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Prepping a GABF Like No Other and Facing Sharp Criticism, Leaner, “Scrappy” BA Presses Forward

Normally one of the biggest beer events of the year, drawing some 60K attendees to the Denver Convention Center in recent years, this weekend’s 2020 Great American Beer Festival will be far from “normal.” This year’s fest is a “stripped down, bare-bones” version of what it’s been, explained Ann Obenchain, marketing director of the event’s host, the Brewers Assn, in a recent conversation with Craft Brew News. As managing the competition took precedence, the virtual version of the festival, running this Fri and Sat evening, will generate just 3% of the revenue of an in-person event, Ann shared. Recall, with both the in-person GABF and its other major events, the Craft Brewers Conference/World Beer Cup and SAVOR canceled, the BA lost almost 70% of its annual revs for 2020. It reduced staff by 40% and made other difficult cuts. 

Attendees of this year’s virtual GABF can buy a $20 passport providing access to digital live-streamed content on the Brewing Network, plus discounts and offers at over 1,100 US breweries in all 50 states. That’s a larger group of participating breweries than the 800 or so that pour at an in-person fest. Just over half of the breweries participating this yr have not poured at a GABF before, while just under half sold under 1,000 bbls last yr. Passport discounts run thru Sun the 18th, and “people are still purchasing them every day,” Ann told CBN last wk. So final attendance is “still a moving target.” But even with passport prices at less than a quarter of the usual ticket price and no need to travel to attend, Ann’s confident the final number is still “going to be a small percentage of our normal attendance.”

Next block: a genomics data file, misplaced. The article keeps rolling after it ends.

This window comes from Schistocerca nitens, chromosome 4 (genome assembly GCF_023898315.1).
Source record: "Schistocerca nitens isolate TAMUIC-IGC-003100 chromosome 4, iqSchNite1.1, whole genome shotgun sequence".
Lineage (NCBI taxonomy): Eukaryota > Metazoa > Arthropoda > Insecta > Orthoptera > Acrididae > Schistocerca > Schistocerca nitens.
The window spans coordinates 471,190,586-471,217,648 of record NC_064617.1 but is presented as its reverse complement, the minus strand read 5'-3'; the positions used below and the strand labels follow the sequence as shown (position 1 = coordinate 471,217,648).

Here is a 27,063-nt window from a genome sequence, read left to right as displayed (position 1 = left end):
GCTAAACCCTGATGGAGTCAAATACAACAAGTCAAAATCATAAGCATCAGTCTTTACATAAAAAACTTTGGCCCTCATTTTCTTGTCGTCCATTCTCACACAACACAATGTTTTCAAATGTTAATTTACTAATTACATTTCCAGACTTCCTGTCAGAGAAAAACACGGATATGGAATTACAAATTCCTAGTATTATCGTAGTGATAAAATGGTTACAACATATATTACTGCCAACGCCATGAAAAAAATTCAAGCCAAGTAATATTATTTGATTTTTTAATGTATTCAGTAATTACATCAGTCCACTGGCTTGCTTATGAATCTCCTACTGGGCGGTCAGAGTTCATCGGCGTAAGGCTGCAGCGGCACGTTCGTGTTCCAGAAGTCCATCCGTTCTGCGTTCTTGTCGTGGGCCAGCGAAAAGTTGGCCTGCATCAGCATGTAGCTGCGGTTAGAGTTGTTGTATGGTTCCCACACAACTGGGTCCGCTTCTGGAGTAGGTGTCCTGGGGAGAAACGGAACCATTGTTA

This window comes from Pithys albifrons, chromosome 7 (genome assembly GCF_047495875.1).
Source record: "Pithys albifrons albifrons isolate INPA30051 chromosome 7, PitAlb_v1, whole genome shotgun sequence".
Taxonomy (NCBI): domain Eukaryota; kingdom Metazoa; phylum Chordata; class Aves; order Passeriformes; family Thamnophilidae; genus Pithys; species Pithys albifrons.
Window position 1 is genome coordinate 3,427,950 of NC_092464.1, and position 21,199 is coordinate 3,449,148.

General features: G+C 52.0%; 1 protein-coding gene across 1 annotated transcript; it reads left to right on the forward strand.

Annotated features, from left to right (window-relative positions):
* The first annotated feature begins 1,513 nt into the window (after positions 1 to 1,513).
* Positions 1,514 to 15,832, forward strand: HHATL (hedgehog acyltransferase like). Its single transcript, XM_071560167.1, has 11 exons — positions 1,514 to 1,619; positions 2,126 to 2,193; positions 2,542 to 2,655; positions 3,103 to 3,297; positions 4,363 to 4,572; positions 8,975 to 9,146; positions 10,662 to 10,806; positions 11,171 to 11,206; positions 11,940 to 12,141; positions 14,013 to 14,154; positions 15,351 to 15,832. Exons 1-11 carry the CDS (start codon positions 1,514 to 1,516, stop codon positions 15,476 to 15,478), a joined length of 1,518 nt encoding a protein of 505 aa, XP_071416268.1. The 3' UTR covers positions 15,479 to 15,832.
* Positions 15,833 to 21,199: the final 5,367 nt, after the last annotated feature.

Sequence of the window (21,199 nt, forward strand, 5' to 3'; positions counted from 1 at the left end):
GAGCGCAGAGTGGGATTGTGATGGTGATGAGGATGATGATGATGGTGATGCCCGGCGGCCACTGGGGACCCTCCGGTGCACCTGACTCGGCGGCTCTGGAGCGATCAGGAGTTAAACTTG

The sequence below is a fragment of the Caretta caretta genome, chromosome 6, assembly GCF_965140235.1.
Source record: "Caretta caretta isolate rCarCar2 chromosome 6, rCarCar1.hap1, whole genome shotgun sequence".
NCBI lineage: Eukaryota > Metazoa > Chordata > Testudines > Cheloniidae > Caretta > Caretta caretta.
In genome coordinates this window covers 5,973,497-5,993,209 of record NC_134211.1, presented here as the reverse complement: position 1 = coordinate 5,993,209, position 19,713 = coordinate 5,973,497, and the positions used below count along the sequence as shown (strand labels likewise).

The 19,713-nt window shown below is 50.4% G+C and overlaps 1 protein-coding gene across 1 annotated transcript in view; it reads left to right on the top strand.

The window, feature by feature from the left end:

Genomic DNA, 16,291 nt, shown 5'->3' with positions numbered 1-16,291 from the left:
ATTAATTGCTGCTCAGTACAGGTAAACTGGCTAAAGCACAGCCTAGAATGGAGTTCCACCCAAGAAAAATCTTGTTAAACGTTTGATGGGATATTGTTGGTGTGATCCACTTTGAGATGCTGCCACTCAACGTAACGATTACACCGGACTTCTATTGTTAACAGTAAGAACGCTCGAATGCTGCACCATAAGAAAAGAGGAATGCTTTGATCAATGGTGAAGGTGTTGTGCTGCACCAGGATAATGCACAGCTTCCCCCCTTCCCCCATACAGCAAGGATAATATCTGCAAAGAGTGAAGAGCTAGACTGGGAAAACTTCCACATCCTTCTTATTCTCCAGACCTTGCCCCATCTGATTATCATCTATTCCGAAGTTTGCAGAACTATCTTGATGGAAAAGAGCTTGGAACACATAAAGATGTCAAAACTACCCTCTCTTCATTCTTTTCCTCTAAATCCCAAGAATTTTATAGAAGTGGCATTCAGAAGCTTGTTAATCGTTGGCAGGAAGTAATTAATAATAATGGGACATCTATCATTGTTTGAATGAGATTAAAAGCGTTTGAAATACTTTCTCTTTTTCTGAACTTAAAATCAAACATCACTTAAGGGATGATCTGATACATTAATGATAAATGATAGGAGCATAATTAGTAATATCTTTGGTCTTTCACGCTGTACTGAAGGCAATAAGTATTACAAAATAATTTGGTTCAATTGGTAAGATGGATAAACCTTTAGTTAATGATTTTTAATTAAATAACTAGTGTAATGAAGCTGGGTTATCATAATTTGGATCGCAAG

Keeping Up with Changing Environment; Competition Takes Precedence  “We’re adapting to the environment as the environment is changing,” Ann said, explaining the strategic shifts the BA has had to make essentially all year long. The org canceled this year’s Craft Brewers Festival and World Beer Cup in March and then “explored several contingency plans for the [GABF] festival, including shifting the event to December, reducing the festival size and number of attendees,” and more. Taking appropriate “COVID-19 precautions” put into question just about every aspect of the fest, from lines and glassware to volunteers, security and travel. 

An April survey indicated that “nearly 70% of 670 respondents expressed certainty in participating in the 2020 competition,” but “high uncertainty” about the festival, Ann shared. An executive order from Colo’s governor in May made use of the convention center “infeasible,” causing the BA to cancel an in-person fest the same day. Since the org recognized “how much winning a GABF or World Beer Cup medal can mean to our breweries,” its “first priority” became “how to pull off the competition,” Ann told us, while “driving business to the participating breweries.”